Relating directly to the concert to follow, musicologist Dr. Schab pointed out to the audience that all three composers represented in the concert – Henry Purcell, Daniel Purcell and John Blow – lived and composed in Restoration England. The music of Henry Purcell, it should be noted, is one of the main focuses of Alon Schab’s research interests. Schab opened his talk by filling us in on some details of British history, notably the Restoration and the Stuart period, a time characterized by constant political-religious complications, with the Protestant Church threatened by the return of Catholicism. Interestingly for those of us who enjoy this English repertoire, it was Anne of Denmark, wife of James VI and I, and, it seems, a more colorful personage than her husband, who introduced the masque – an elaborate form of entertainment involving acting, music and dance - commissioning and performing them at court. Following the execution of Charles I (1649), the Puritans, allied to the military regime headed by Oliver Cromwell, banned theatre but not singing, hence the development of opera in England. “The Siege of Rhodes”, considered to have been the first English opera, premiered in London in 1556. Consort music was performed for intellectual entertainment in the early university towns of Oxford and Cambridge, but when referring to “English music” of the time, this generally meant music in London. London was actually two cities – London and Westminster, and there was contention between them. As to the kinds of music of the time, there was music played in pubs, in the street, in private homes, in churches, in theatres and at court. As to the hierarchy of performed music, pub music was improvised, some of it quite sophisticated, some less, but it was not written down. There were different standards of house music. Much has been written about it: it often consisted of sacred and meditational music with keyboard accompaniment, the singer and accompanist sometimes being the same person. Churches preserved music in their own archives, many of which, however, were destroyed or burnt. Theatres also had archives, not all surviving. The score of Purcell’s “Fairy Queen”, a “Restoration spectacular”, written three years before Purcell’s death, was lost for 200 years, to be rediscovered only at the beginning of the 20th century. Court music, being of great importance, often carried political messages; for example, Purcell’s “Blessed are they that fear the Lord” was commissioned by James II for the Chapel Royal to celebrate his wife’s pregnancy. The text, taken from Psalm 128, was chosen both because it refers to begetting children, but, heavy with political messages, it also alluded to the desire to continue the Stuart rule. Alon Schab concluded by saying that in order to understand this or any music, it is necessary to understand the political complexity of its time.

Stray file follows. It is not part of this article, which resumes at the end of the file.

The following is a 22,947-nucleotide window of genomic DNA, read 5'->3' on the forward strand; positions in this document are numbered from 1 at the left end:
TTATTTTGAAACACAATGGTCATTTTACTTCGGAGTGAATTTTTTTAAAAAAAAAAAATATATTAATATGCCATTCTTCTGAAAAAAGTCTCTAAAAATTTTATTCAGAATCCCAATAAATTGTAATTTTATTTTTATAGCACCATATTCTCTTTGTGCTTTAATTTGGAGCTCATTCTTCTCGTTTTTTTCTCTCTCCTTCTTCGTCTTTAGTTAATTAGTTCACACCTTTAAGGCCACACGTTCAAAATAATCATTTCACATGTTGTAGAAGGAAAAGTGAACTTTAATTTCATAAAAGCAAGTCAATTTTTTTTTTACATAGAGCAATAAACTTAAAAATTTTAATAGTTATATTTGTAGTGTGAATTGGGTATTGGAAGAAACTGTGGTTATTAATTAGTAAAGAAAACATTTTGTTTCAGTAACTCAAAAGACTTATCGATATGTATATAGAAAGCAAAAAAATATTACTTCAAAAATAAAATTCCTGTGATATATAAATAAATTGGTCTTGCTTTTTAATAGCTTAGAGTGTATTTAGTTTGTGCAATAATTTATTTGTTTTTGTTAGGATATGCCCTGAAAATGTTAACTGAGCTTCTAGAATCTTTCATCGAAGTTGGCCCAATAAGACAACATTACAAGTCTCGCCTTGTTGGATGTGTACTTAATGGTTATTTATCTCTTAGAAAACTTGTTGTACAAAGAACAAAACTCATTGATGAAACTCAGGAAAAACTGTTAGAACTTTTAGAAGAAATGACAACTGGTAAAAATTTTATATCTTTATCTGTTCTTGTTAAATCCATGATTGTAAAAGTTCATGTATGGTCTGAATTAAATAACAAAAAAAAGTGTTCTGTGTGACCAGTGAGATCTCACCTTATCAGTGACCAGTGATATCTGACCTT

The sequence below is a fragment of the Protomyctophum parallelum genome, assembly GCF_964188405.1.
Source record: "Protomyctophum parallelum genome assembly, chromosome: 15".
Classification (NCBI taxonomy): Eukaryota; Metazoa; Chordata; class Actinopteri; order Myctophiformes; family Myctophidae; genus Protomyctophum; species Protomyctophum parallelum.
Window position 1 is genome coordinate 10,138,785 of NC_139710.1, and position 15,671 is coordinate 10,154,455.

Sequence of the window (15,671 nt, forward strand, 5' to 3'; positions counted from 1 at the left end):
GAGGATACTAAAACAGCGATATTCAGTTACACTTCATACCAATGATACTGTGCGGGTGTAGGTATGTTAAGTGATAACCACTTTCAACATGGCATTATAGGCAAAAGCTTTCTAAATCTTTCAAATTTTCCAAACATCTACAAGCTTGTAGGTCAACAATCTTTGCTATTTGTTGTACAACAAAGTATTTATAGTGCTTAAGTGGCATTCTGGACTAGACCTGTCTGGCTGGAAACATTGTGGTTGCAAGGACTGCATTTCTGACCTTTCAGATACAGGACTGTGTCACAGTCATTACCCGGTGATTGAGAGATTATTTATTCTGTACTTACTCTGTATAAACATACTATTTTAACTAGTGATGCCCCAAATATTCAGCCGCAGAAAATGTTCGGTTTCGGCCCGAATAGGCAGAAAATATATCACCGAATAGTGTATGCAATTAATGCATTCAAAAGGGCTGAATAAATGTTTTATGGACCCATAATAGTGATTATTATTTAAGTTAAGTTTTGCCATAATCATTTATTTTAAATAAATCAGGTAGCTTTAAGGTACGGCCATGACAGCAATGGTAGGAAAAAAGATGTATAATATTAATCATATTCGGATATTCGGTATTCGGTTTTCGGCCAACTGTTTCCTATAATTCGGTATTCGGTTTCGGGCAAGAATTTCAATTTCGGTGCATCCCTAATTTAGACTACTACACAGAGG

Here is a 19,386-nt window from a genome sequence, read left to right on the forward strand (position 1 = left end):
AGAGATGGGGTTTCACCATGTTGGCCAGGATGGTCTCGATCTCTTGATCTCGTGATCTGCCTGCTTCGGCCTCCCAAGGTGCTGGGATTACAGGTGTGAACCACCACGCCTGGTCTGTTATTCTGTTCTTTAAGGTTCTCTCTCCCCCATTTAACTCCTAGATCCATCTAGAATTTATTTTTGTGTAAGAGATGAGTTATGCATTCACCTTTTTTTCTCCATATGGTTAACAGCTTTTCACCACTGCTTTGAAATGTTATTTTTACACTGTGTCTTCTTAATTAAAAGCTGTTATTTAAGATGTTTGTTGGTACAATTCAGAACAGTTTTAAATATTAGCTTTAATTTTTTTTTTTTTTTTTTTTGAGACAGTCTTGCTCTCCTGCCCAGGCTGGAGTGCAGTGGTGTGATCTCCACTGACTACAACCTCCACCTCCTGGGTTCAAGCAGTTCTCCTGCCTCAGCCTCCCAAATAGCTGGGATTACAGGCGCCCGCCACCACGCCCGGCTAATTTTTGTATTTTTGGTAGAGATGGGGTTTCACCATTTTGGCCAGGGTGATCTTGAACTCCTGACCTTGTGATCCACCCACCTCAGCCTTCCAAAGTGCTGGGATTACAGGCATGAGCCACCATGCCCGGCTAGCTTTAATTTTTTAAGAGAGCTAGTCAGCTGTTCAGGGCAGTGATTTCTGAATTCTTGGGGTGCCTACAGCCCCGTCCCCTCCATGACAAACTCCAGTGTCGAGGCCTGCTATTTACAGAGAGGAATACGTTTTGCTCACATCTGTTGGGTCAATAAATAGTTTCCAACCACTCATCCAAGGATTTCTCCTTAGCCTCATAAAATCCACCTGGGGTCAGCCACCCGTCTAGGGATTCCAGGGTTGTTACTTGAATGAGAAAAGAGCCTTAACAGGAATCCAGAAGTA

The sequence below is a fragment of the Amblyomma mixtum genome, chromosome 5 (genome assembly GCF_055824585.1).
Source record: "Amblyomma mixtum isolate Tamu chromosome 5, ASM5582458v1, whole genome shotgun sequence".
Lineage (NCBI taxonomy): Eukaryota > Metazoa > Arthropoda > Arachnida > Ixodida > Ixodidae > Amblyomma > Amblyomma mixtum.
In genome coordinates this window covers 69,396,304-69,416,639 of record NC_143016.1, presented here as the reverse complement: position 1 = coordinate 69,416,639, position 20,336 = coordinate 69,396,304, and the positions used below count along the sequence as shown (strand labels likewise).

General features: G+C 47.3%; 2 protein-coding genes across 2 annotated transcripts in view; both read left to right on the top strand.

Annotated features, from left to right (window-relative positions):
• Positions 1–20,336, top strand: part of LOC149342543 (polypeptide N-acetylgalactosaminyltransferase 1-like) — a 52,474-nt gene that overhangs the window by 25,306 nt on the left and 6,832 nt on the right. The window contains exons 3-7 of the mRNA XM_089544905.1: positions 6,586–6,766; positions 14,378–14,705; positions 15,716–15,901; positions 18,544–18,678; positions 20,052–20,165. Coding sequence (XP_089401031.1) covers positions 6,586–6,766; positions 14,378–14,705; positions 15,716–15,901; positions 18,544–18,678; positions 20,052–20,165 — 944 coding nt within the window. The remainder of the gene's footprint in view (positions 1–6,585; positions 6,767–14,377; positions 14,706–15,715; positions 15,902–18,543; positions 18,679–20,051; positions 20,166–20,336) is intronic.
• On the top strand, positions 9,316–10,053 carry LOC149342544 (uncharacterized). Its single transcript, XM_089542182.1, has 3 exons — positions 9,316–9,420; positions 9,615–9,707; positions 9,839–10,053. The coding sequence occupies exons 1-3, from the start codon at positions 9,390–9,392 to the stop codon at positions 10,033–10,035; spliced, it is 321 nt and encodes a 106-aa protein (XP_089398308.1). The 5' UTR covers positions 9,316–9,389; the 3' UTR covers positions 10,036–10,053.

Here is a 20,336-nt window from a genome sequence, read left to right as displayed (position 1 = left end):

The concert itself featured alto Avital Dery, countertenor Alon Harari, recorder players Drora Bruck and Gil Wallach, with Jerusalem Baroque Orchestra founder and musical director Dr. David Shemer at the harpsichord. The songs on the program focused largely on the subject of music. In reference to “Orpheus Britannicus”, a collection of Henry Purcell’s songs published posthumously, Henry Playford wrote that Purcell was “blessed with a peculiar genius to express the energy of English words, whereby he moved the passions of all his auditors”. The program opened with two songs of Henry Purcell (1659-1695) that talked of nature’s musicians – the birds – the first being “Hark! How the songsters” (from his masque “Timon of Athens”), a joyful, warm and well blended opener to the concert, the presence of recorders so delicate and appealing in this repertoire. Avital Dery and David Shemer then performed the famous arioso said to have been sung by Purcell himself “’Tis Nature’s Voice” (from Hail Bright Cecilia); Dery engaged in much word-painting, in the many appoggiaturas and melismatic passages, changing with each new emotion and communicating with her audience. In Harari and Shemer’s performance of “I attempt from Love’s sickness” from Purcell’s semi-opera “The Indian Queen”, Harari’s lightness and transparency of sound allowed the piece’s irony and wit to emerge naturally, reflecting its message of the futility of trying to escape one’s desires. As to “Strike the Viol” from “Come Ye Sons of Art” (1694), written for alto, two treble recorders and through-bass, here performed by both singers and all three instrumentalists, what could be heartier and more uplifting than this perfectly crafted gem, with its melodious and dance-like sweep and the charm of its dainty recorder utterances!